The only real concession is stealth. The core concept the series was once built upon (and briefly returned to with 2014's painfully underrated Unity) no longer feels essential. Quieter approaches are almost almost available, but the emphasis on weapon acquisition is so closely tied to melee and ranged combat it's hard to trade testing out that rad new machete you just picked up for a sneak in the long grass.
It also feeds into the new weapon and gear system that won’t be new to anyone who’s played an RPG in the last five years. Weapons are armour have levels and can be collected, scrapped and bought like loot. It’s a structure, while totally innocuous elsewhere, works in the tight vacuum of Origins.
Much like the returning XP metre for Bayek himself, it’s a system that naturally drives you to explore further afield, while rewarding you with shiny new bows, swords and maces. There’s also a real creativity to the designs, setups and buffs this weapons offer. Just wait until you find a sword and dagger combo. It’s /the/ best.
It should be mentioned here that Origins does include an online store. The subject of microtransactions has tumultuously resurfaced as of late with the likes of Middle-earth: Shadow of War and Star Wars Battlefront II and their respective loot box fiascos.
And while it’s no great shock to see Ubisoft once again including them, there’s no sense the game’s natural release of content is curtailed by an invisible pay wall. Unless you’re determined to unlock skills faster or speed up XP accumulation, you’re far better off exploring and finding fun new places and weapons than coughing up dough for them.
That’s because there’s just so much to discover. Not since the days of Black Flag’s teeming open ocean have we been treated to such a vast realm of involved content. Tombs - something the rebooted Tomb Raider still hasn’t quite mastered - stand out proudly, buried deep underground, filled with gold, puzzles and deadly traps. Layered with incidental details, they’re as much an ode to the rich historical tapestry the game draws so deeply from as they are a love letter to the memorable dungeons you explored back in AC Brotherhood.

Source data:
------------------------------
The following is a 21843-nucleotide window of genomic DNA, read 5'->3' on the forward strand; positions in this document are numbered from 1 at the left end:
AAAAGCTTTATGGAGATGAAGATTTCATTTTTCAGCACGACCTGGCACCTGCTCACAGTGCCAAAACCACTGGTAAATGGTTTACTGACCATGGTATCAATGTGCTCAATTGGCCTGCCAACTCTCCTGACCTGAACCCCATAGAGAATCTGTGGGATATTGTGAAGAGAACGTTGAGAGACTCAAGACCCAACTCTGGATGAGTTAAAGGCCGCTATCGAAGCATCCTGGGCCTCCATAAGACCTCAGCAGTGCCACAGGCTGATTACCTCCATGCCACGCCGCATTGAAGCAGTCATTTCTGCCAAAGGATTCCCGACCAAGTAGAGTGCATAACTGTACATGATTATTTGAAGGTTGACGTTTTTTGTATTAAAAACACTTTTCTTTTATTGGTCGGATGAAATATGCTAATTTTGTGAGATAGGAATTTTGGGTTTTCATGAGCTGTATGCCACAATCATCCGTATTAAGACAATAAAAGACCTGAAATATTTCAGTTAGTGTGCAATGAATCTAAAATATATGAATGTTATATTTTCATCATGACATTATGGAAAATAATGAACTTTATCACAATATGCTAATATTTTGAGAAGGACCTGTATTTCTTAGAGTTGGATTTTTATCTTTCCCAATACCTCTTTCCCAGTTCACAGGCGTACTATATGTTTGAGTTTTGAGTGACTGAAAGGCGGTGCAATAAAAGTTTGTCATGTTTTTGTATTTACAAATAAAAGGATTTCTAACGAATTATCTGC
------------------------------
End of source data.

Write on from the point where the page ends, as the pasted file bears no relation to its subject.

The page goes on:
Even side-quests, which a) often felt narratively hollow and b) relied too heavily on painfully repetitive templates in past titles feel rejuvenated. There are so many stories to explore I’m still nowhere near completing them all and I’m deep into Origins’ post-game at this stage, but that’s the beauty of it.
Just like everything else, those smaller missions drive me further out into the dunes, exploring an open-world that balances the fatigued elements you know with the fresh ones you can’t wait to familiarise yourself with. It’s a feedback loop that rewards you where so many other sandboxes - including many of AC’s own - felt weak beyond the main story.
Oh, and the score. That /score/! Sarah Schachner’s soundtrack is one of the most accomplished pieces of music in the series, offering flourishes of darkness, whimsy and violent theatre all in the same tracklisting. Not since the days of Jesper Kyd’s scores for the Ezio years has a soundtrack so quickly won me over.
What we end up with is a game that’s tangibly familiar, but one that takes the barebones confines of its Ubisoft DNA and expands and innovates in all the right places. Sitting somewhere between a soft reboot and a confident reinvention, Assassin’s Creed Origins proves what’s old can feel new again with the right setting, a creative approach to storytelling and more weapon variations than a gun rack in The Matrix.